Jensen somehow managed to give me all of the things to make my heart happier than it’s ever been for these characters and yet still rip it still beating right out of my chest. In Gilded Serpents, the four characters that we’ve come to love so very much in the first two books, Teriana, Marcus, Lydia, and Killian, all have their own points of view. And much like how book one and book two paralleled one another with their timelines, book three does that as well. But one of the most interesting things that I noticed was how the events of Marcus and Teriana’s journey paralleled events of Killian and Lydia’s journey. There were times during the story that both pairs were doing the same or similar things, like staying at an inn for example, and I thought that was such a fun aspect of the story. I just want these four to finally all meet up so badly I could scream. I also want to say, there’s a secret that’s finally revealed in this book that I’ve been suspecting since reading Lydia’s book (Dark Skies) and I’m not surprised that I was right but I was happy to have it confirmed. I also really loved that the characters are finally learning things. While Lydia learned where Teriana was in Dark Skies, Teriana has no idea that everyone thinks Lydia dead. So, secrets are revealed in this one and they are juicy.
Now, all four of these characters have grown immensely throughout their journeys so far. Lydia, while no expert swordswoman, has learned to defend herself. She’s also learned an incredible amount about her magic. She’s smart and determined, clever and stubborn, fierce and passionate. I love her so much. She’s grown so much from the timid patrician girl we knew in Dark Shores.
Teriana’s story is filled with inner conflict. She’s in love with her enemy and that has some obvious challenges. She’s done nothing but make hard choices since this series started and that doesn’t change in this book. She’s faced with more hard choices, but I was delighted to see her find some moments of happiness. I think what I love most about Teriana is that she always stays positive. Even when she’s carrying another human being to what could likely be her death. She suffers and struggles, but doesn’t let those challenges win.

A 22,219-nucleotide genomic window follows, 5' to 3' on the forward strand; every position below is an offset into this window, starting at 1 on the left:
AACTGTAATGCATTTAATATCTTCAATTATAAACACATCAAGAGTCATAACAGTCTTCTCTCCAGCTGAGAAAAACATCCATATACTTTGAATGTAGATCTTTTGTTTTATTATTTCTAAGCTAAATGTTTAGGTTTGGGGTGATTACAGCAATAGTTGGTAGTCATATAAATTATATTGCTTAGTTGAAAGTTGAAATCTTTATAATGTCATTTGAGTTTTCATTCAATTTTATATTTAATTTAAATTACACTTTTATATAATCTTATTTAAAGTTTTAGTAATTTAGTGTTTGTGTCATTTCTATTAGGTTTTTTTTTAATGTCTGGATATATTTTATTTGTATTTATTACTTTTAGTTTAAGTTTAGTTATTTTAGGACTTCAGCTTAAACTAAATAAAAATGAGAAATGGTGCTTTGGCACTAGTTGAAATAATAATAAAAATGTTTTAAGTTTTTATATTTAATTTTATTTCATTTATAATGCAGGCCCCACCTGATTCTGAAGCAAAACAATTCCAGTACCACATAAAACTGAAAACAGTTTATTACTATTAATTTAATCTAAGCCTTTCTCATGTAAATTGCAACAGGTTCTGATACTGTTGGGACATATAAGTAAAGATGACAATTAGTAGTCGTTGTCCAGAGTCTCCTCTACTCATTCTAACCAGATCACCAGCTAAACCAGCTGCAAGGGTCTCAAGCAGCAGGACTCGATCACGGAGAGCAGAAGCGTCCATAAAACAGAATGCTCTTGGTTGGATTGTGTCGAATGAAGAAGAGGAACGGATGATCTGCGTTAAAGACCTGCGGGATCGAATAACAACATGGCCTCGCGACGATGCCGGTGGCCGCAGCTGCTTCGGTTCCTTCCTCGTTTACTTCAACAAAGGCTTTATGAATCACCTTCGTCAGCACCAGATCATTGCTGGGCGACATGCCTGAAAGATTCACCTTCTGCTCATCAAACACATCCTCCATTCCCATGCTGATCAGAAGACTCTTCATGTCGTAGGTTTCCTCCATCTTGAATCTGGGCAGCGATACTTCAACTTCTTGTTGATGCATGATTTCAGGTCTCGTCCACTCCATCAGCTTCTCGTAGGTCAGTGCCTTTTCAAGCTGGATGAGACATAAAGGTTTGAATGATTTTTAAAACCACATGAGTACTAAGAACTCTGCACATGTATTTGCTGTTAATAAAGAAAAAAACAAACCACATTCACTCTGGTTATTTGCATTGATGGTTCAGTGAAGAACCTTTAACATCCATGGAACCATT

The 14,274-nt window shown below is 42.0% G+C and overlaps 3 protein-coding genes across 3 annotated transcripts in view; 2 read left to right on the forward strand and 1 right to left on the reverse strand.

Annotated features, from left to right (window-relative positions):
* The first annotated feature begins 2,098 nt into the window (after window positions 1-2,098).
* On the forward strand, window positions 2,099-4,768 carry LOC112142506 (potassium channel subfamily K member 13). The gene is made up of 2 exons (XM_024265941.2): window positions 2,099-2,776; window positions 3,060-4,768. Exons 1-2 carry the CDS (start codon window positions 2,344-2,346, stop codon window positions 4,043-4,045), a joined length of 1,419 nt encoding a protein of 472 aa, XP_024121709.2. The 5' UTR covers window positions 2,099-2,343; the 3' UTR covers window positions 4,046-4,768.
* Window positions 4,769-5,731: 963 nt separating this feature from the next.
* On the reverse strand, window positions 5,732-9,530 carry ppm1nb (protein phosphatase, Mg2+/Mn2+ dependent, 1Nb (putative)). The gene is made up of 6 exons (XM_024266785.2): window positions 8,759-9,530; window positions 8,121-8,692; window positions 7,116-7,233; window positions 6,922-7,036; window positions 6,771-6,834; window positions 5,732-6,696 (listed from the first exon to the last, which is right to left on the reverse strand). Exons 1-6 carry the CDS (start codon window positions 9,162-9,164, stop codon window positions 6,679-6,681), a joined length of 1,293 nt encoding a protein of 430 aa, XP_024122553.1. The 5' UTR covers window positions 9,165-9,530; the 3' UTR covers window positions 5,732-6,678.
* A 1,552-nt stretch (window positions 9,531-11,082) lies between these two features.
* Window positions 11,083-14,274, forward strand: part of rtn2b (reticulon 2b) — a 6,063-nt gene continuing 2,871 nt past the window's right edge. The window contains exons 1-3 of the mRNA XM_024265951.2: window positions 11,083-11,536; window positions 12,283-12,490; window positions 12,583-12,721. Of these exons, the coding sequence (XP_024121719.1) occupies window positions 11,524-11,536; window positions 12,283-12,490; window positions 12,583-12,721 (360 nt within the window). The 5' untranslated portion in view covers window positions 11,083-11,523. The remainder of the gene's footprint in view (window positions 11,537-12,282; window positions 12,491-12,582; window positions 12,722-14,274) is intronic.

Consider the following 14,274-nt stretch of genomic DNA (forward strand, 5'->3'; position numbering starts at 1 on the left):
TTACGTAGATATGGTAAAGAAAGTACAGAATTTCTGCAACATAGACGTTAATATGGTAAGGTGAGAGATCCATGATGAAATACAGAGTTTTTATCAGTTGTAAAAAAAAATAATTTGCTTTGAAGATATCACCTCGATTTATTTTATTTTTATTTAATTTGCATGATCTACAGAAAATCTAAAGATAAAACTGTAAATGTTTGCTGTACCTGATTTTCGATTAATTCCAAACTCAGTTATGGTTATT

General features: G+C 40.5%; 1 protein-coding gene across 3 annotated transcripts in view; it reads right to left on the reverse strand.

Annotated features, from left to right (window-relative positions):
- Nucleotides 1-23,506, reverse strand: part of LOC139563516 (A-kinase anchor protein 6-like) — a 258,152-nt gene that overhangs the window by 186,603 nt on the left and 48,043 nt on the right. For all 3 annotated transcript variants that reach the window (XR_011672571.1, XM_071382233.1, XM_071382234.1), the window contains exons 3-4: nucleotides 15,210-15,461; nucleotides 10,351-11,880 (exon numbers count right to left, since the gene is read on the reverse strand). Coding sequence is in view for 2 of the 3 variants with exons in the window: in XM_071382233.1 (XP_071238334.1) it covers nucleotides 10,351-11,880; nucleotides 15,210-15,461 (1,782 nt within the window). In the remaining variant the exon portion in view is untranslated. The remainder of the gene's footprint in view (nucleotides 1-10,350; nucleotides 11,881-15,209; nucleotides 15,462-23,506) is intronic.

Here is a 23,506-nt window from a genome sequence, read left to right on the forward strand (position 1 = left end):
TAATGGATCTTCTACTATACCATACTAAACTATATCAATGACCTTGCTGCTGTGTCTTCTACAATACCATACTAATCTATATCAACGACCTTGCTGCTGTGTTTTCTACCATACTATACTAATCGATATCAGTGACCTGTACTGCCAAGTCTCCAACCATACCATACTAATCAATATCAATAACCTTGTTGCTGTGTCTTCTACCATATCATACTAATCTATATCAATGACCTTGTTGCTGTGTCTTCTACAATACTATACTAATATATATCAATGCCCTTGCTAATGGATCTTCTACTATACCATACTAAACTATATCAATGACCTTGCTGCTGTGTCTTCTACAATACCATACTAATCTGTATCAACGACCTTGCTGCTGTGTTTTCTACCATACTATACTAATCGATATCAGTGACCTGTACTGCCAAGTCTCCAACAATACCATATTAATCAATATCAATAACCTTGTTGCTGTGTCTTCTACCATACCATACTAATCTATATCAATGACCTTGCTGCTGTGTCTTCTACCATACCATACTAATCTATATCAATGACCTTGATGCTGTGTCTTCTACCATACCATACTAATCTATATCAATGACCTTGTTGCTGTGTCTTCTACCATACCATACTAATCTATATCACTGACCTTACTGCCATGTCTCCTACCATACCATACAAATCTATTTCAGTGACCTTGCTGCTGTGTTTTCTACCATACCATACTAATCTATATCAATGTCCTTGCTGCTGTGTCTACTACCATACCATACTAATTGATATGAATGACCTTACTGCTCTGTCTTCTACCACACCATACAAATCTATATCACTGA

Marcus is a tough character for me. I go back and forth between loving him and really disliking him (much like Teriana). He is the Legatus of the 37th legion. But these men are more than just his subordinates, they’re his family. Marcus also faces many challenges in this book. He must make hard choices regarding his men. He’s put in situations where he has to face his fears and others where his internal battle of what’s right versus what’s being ordered. I think I ultimately will love him. But I’ll still probably flip flop back and forth again during the next book.
Killian is my favorite. He’s a Marked warrior, so he’s strong, fast, skilled, and very smart when it comes to battle. But he faces a struggle of heart versus duty. (There is another parallel!) With Killian it’s different though because, as the reader, I know a secret that will change everything. Though once that secret is out, we didn’t get to see much after that. Killian’s dark path isn’t over yet, but he will forever fight to keep his loved ones and his kingdom safe. He’s loyal and full of love, compassionate and intelligent. He’s absolutely someone you’d want on your side.
Overall, I loved this book just as much as the first two. It was nice not to have to wonder as much about what was happening to the other couple because we were getting all of their points of view. I really liked that the chapters are short and still left me wanting more from each character. I also have to mention the world. We see three places, four if you include the ocean, in the first two books. But in this one, we find out more about other kingdoms and we get to see the mysterious Darin. We also get to see more Marked Ones that are marked by different Gods. I love the magic in this series and it was really interesting getting to see more of the abilities bestowed from other Gods. The only thing I didn’t like was the cliff hanger and that’s only because there isn’t even a cover for book four yet. I face the eternal bookworm struggle of suffering to wait for the next book in the series. I cannot recommend this series enough. It’s full of diverse character that you just can’t help falling in love with.

Keep on reading lovelies, Amanda.